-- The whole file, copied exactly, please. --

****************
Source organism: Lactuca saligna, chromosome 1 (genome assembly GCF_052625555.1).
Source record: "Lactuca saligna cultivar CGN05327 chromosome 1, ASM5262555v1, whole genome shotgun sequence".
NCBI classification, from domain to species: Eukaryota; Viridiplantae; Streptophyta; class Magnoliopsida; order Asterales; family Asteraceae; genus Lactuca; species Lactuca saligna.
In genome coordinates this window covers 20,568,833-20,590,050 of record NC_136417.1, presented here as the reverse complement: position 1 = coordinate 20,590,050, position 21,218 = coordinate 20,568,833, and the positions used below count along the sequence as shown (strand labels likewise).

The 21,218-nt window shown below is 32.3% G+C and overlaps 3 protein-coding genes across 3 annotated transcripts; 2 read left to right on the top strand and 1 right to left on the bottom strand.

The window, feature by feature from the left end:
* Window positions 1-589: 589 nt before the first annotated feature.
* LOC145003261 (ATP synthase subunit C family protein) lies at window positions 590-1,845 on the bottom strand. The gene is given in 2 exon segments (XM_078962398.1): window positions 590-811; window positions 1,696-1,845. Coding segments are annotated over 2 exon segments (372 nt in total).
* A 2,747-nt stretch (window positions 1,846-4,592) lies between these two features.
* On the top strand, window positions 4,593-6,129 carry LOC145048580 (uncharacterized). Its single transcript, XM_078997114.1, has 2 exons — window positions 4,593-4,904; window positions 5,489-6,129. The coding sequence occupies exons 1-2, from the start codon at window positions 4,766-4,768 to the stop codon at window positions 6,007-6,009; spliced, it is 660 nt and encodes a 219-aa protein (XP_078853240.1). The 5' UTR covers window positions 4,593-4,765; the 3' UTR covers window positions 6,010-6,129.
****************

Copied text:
Source organism: Lactuca saligna, chromosome 1 (genome assembly GCF_052625555.1).
Source record: "Lactuca saligna cultivar CGN05327 chromosome 1, ASM5262555v1, whole genome shotgun sequence".
NCBI classification, from domain to species: Eukaryota; Viridiplantae; Streptophyta; class Magnoliopsida; order Asterales; family Asteraceae; genus Lactuca; species Lactuca saligna.
In genome coordinates this window covers 20,568,833-20,590,050 of record NC_136417.1, presented here as the reverse complement: position 1 = coordinate 20,590,050, position 21,218 = coordinate 20,568,833, and the positions used below count along the sequence as shown (strand labels likewise).

The 21,218-nt window shown below is 32.3% G+C and overlaps 3 protein-coding genes across 3 annotated transcripts; 2 read left to right on the top strand and 1 right to left on the bottom strand.

The window, feature by feature from the left end:
* Window positions 1-589: 589 nt before the first annotated feature.
* LOC145003261 (ATP synthase subunit C family protein) lies at window positions 590-1,845 on the bottom strand. The gene is given in 2 exon segments (XM_078962398.1): window positions 590-811; window positions 1,696-1,845. Coding segments are annotated over 2 exon segments (372 nt in total).
* A 2,747-nt stretch (window positions 1,846-4,592) lies between these two features.
* On the top strand, window positions 4,593-6,129 carry LOC145048580 (uncharacterized). Its single transcript, XM_078997114.1, has 2 exons — window positions 4,593-4,904; window positions 5,489-6,129. The coding sequence occupies exons 1-2, from the start codon at window positions 4,766-4,768 to the stop codon at window positions 6,007-6,009; spliced, it is 660 nt and encodes a 219-aa protein (XP_078853240.1). The 5' UTR covers window positions 4,593-4,765; the 3' UTR covers window positions 6,010-6,129.